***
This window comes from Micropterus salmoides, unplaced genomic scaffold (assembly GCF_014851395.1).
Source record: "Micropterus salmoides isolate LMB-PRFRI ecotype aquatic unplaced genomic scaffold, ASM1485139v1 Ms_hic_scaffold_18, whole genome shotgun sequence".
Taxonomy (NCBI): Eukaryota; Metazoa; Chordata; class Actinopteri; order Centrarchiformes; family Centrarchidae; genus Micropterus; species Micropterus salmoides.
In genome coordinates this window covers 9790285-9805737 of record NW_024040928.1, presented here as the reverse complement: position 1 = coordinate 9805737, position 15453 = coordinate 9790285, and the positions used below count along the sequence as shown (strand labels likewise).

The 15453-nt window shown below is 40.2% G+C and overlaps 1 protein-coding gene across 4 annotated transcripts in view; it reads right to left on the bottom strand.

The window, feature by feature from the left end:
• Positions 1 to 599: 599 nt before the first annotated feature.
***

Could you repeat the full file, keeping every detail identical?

This window comes from Micropterus salmoides, unplaced genomic scaffold (assembly GCF_014851395.1).
Source record: "Micropterus salmoides isolate LMB-PRFRI ecotype aquatic unplaced genomic scaffold, ASM1485139v1 Ms_hic_scaffold_18, whole genome shotgun sequence".
Taxonomy (NCBI): Eukaryota; Metazoa; Chordata; class Actinopteri; order Centrarchiformes; family Centrarchidae; genus Micropterus; species Micropterus salmoides.
In genome coordinates this window covers 9790285-9805737 of record NW_024040928.1, presented here as the reverse complement: position 1 = coordinate 9805737, position 15453 = coordinate 9790285, and the positions used below count along the sequence as shown (strand labels likewise).

The 15453-nt window shown below is 40.2% G+C and overlaps 1 protein-coding gene across 4 annotated transcripts in view; it reads right to left on the bottom strand.

The window, feature by feature from the left end:
• Positions 1 to 599: 599 nt before the first annotated feature.